(1) We spend so much time drumming into students that they must cite their sources and, of course, avoid plagiarism, that some students will hear a mixed message if they are encouraged to use Wikipedia but not to cite it. Weaker students might well feel encouraged to take over material from Wikipedia without attribution and then to think that they are in some way doing the right thing by not citing it. If students have relied heavily on Wikipedia, then there is a problem, and it is one that is not solved by not citing it. David is not, of course, advising this, but I would want to be careful about giving students this advice lest the weaker ones misunderstood it.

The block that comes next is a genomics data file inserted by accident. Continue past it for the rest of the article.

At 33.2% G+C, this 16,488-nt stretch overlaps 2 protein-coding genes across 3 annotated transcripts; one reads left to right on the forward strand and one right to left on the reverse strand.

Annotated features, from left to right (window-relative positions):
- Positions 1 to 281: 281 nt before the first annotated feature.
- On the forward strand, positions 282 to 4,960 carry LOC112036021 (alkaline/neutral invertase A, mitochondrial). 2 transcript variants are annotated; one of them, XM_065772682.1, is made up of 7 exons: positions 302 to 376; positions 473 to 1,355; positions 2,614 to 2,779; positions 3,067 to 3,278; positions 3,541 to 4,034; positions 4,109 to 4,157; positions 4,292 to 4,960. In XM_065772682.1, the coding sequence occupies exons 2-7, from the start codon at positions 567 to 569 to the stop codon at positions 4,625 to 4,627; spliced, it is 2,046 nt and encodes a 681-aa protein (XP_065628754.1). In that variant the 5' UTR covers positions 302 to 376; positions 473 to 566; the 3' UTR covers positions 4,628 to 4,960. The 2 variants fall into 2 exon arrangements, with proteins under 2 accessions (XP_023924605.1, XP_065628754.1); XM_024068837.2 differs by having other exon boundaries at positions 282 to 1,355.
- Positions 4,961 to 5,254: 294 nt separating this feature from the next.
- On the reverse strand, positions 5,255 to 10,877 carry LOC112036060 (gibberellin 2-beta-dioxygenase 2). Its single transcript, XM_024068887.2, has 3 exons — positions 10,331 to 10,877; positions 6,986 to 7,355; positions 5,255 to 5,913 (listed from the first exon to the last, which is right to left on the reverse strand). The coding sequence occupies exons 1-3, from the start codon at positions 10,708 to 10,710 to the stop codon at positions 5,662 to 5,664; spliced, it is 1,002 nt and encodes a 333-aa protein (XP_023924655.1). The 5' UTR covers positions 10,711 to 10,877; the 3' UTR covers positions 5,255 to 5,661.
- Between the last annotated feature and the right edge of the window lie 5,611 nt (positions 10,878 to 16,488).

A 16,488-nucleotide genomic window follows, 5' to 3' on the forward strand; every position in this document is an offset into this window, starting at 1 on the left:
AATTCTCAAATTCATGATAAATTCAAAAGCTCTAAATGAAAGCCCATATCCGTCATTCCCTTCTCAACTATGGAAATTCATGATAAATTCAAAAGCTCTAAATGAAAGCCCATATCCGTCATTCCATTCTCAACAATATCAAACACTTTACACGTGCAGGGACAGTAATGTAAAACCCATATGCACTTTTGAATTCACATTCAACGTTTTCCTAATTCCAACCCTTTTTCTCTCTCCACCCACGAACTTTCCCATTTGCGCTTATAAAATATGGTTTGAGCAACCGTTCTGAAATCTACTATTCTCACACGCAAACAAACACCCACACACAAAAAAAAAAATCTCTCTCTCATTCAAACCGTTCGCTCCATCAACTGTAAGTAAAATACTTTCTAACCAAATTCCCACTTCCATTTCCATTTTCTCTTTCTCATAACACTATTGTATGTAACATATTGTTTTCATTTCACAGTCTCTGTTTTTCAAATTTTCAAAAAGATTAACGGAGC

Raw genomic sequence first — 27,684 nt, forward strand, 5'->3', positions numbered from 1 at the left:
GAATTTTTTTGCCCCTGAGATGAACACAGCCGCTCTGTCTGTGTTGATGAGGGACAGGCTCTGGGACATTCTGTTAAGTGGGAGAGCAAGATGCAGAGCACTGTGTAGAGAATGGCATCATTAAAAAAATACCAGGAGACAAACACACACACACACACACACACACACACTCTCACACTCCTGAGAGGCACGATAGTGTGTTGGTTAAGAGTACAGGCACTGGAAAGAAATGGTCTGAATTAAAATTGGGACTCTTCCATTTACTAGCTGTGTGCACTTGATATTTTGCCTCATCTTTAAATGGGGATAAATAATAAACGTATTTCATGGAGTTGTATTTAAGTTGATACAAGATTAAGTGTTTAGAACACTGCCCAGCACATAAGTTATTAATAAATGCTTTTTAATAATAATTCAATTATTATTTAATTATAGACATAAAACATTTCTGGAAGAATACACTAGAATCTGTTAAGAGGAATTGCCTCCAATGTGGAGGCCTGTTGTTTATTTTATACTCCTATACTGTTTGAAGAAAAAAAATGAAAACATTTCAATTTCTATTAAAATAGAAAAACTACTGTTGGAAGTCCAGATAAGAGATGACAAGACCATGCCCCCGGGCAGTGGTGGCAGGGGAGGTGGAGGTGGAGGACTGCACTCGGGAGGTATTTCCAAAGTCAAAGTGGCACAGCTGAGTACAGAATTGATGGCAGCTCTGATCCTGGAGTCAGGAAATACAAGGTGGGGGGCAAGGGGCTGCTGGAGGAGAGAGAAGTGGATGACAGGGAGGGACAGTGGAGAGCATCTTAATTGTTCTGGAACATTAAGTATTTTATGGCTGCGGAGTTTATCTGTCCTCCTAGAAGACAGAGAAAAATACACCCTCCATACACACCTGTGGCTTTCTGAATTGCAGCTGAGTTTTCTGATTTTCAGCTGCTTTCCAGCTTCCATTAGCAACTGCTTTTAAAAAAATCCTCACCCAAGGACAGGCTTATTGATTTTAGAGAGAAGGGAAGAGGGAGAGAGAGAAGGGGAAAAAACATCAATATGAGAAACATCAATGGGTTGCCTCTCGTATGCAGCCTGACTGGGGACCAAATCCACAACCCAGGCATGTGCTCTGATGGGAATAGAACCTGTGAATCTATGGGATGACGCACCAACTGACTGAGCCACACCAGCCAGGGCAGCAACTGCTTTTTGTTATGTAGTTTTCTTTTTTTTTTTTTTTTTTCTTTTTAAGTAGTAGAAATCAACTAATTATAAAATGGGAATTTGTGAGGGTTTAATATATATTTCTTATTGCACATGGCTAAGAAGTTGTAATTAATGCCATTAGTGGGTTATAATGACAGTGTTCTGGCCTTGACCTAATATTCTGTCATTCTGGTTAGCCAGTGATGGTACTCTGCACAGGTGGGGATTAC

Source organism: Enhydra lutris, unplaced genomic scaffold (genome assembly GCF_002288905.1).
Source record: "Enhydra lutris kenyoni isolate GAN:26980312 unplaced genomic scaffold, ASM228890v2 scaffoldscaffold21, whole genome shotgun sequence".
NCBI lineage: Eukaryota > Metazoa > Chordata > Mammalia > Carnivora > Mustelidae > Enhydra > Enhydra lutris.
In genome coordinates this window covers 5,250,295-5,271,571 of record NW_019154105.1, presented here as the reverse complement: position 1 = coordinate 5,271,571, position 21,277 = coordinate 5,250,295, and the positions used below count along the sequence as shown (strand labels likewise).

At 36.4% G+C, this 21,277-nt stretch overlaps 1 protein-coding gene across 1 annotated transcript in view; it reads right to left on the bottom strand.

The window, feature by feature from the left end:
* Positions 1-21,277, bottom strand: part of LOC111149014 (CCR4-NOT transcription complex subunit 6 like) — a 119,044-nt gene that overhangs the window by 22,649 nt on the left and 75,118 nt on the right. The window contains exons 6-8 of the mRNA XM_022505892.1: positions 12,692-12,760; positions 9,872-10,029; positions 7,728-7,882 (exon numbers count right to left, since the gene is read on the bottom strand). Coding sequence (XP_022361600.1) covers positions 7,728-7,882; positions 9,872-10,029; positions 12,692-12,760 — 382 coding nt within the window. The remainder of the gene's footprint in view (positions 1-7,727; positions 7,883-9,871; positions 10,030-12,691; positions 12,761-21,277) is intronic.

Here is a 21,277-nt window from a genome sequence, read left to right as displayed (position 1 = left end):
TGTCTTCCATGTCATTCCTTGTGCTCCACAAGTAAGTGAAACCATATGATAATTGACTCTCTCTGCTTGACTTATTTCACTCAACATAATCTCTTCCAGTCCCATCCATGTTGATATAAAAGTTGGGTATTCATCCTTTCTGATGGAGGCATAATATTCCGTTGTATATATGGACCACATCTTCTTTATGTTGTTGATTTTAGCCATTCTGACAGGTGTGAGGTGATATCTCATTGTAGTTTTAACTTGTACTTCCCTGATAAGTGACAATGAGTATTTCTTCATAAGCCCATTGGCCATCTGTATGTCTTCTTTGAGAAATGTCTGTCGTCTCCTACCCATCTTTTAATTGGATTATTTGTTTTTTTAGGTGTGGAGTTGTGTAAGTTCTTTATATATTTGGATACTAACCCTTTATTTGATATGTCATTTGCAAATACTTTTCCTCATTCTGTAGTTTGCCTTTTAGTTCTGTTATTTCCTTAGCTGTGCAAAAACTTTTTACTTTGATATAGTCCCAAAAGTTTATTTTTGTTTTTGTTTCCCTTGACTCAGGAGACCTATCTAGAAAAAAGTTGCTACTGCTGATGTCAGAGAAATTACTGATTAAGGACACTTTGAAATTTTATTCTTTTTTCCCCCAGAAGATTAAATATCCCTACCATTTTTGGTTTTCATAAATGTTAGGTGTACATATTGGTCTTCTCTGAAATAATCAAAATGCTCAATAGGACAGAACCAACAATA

(2) The ideal is to encourage students not to read Wikipedia but to write it. Whenever I am asked about Wikipedia in class, this is the response I give -- that they should be writing it as well as reading it. In other words, the students on our courses should get to the point where they know enough about the topic, and understand it clearly enough, that they see the need to correct errors, expand unclear information, add citations and generally improve the resource. I lead by example here and often make small corrections on articles I find on the site, especially when they relate to Doctor Who and especially when the grammar is bad. (Incorrect use of "however" is one of the greatest irritations).